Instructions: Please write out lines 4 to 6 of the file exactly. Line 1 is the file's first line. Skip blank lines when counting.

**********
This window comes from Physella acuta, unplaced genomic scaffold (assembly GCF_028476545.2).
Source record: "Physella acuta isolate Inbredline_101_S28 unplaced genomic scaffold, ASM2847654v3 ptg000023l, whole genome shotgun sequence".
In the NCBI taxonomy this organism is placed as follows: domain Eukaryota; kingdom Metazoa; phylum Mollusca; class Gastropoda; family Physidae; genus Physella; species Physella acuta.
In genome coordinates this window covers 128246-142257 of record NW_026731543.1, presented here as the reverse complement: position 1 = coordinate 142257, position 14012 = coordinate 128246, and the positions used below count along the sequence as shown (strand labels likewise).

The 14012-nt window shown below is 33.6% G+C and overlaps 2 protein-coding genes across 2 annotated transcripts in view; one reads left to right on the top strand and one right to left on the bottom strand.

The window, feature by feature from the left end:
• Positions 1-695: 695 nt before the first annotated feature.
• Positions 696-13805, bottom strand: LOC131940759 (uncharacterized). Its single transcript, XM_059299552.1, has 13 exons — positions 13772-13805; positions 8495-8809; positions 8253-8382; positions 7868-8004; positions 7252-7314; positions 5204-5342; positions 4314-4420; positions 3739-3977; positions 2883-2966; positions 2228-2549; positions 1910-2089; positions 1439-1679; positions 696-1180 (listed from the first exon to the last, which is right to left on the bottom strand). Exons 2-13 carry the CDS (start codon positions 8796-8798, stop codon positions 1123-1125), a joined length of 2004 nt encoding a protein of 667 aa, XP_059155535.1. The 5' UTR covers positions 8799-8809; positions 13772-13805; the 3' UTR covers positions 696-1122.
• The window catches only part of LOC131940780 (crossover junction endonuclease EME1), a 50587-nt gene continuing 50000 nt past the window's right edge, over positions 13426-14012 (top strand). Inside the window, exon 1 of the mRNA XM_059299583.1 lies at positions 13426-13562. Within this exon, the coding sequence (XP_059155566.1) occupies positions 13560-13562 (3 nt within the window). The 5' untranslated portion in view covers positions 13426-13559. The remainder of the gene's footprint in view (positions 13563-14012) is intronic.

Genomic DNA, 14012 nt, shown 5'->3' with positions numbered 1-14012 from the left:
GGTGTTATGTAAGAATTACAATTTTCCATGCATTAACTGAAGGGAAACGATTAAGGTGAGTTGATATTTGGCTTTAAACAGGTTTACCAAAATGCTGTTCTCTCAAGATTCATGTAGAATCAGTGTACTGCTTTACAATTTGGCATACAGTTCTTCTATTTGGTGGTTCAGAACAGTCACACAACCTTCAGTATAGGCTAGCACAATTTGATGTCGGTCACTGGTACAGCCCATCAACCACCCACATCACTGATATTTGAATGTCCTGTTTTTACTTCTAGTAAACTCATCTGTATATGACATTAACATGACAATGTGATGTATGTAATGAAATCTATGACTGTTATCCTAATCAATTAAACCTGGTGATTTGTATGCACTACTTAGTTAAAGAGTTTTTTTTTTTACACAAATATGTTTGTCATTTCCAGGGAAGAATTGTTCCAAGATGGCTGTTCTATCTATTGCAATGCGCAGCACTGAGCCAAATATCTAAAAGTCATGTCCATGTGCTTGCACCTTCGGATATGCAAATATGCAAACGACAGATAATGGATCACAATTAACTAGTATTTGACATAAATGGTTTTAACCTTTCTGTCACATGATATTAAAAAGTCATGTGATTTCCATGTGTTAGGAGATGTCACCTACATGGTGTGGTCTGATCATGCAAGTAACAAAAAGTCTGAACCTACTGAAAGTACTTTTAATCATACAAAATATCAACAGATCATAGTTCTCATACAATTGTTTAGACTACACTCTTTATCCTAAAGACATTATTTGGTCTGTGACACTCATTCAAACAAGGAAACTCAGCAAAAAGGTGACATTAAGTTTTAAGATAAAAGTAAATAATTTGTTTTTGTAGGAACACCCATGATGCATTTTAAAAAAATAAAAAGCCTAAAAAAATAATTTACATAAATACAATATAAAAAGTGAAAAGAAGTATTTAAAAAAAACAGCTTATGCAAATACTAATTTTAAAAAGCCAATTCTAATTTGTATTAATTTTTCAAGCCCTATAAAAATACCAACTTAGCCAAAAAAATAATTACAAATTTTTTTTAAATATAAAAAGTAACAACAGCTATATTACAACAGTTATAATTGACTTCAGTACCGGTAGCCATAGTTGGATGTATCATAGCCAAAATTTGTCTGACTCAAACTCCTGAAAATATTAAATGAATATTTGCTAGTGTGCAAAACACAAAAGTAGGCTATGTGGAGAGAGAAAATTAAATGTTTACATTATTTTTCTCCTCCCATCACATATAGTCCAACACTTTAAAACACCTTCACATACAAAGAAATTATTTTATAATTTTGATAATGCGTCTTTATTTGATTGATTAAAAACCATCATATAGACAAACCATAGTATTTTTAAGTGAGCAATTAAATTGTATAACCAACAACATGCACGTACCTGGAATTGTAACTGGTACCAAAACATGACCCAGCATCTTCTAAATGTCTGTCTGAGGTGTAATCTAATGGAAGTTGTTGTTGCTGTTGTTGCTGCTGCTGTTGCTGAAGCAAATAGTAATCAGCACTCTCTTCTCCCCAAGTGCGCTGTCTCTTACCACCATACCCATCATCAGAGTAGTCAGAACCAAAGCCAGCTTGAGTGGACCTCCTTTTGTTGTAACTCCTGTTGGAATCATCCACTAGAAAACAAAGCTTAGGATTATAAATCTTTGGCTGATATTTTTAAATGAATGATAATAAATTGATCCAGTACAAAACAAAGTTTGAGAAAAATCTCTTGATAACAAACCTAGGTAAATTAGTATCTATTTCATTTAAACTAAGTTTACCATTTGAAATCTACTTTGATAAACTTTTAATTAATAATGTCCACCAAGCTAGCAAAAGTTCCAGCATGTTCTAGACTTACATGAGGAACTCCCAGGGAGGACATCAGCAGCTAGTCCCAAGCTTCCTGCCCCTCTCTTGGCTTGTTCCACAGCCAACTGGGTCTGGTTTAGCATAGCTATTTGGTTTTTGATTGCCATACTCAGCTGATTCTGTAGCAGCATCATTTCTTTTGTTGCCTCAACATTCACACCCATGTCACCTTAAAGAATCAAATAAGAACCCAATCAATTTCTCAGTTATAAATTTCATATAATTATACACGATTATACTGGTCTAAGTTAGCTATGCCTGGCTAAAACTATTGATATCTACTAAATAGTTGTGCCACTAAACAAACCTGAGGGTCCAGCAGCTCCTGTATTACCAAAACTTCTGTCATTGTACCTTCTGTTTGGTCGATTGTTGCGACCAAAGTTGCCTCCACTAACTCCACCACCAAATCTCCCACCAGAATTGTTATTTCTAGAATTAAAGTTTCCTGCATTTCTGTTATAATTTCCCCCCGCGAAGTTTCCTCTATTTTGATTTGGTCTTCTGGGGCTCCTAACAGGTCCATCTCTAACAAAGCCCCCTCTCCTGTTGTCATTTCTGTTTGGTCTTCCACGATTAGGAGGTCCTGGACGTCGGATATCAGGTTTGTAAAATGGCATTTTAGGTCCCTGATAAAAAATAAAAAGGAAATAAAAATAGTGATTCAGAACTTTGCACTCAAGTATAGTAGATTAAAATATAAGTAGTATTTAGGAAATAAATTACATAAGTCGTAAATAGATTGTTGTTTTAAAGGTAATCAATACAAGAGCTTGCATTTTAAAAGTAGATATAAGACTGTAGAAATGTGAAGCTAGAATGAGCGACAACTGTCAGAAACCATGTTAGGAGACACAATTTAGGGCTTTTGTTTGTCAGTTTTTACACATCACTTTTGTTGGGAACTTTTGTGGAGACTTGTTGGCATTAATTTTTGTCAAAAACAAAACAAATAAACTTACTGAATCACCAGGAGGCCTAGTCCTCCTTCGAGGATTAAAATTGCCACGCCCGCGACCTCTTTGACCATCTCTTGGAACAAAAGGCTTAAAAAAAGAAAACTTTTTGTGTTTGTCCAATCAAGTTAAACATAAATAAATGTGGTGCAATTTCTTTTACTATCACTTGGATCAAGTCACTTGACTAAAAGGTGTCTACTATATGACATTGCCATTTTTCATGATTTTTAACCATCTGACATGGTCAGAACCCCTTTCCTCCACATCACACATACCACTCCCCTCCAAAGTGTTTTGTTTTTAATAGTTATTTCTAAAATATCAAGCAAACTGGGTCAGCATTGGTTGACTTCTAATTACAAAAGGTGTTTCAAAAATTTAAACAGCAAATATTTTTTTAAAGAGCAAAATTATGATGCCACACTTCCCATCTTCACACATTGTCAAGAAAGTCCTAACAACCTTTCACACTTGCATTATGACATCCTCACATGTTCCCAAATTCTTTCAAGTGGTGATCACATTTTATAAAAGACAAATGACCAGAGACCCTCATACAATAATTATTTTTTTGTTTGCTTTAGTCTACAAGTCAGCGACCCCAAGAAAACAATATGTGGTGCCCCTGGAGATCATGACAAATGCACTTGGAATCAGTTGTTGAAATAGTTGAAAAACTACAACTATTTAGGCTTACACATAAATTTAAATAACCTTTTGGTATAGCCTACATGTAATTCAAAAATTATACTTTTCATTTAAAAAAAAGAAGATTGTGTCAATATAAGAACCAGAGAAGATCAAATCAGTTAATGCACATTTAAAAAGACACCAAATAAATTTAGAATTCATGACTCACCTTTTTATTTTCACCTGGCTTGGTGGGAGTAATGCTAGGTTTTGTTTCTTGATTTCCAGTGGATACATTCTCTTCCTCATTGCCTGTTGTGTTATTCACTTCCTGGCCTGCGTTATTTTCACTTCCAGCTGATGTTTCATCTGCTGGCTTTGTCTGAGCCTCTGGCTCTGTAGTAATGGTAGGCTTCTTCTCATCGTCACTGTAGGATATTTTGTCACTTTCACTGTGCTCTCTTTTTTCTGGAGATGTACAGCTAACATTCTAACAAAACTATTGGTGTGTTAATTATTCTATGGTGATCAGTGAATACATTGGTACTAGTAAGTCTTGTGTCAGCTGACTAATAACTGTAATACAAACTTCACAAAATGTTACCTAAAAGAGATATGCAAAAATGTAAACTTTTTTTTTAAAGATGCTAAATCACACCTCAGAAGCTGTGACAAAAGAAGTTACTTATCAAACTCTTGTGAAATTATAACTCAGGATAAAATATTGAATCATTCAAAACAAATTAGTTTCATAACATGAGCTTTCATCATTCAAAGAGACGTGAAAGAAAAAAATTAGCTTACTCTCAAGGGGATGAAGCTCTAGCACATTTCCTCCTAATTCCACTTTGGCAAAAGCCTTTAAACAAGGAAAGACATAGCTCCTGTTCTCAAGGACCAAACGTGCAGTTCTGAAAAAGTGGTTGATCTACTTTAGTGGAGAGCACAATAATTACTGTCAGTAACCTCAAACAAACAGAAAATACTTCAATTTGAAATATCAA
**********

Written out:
In genome coordinates this window covers 128246-142257 of record NW_026731543.1, presented here as the reverse complement: position 1 = coordinate 142257, position 14012 = coordinate 128246, and the positions used below count along the sequence as shown (strand labels likewise).

The 14012-nt window shown below is 33.6% G+C and overlaps 2 protein-coding genes across 2 annotated transcripts in view; one reads left to right on the top strand and one right to left on the bottom strand.

The window, feature by feature from the left end: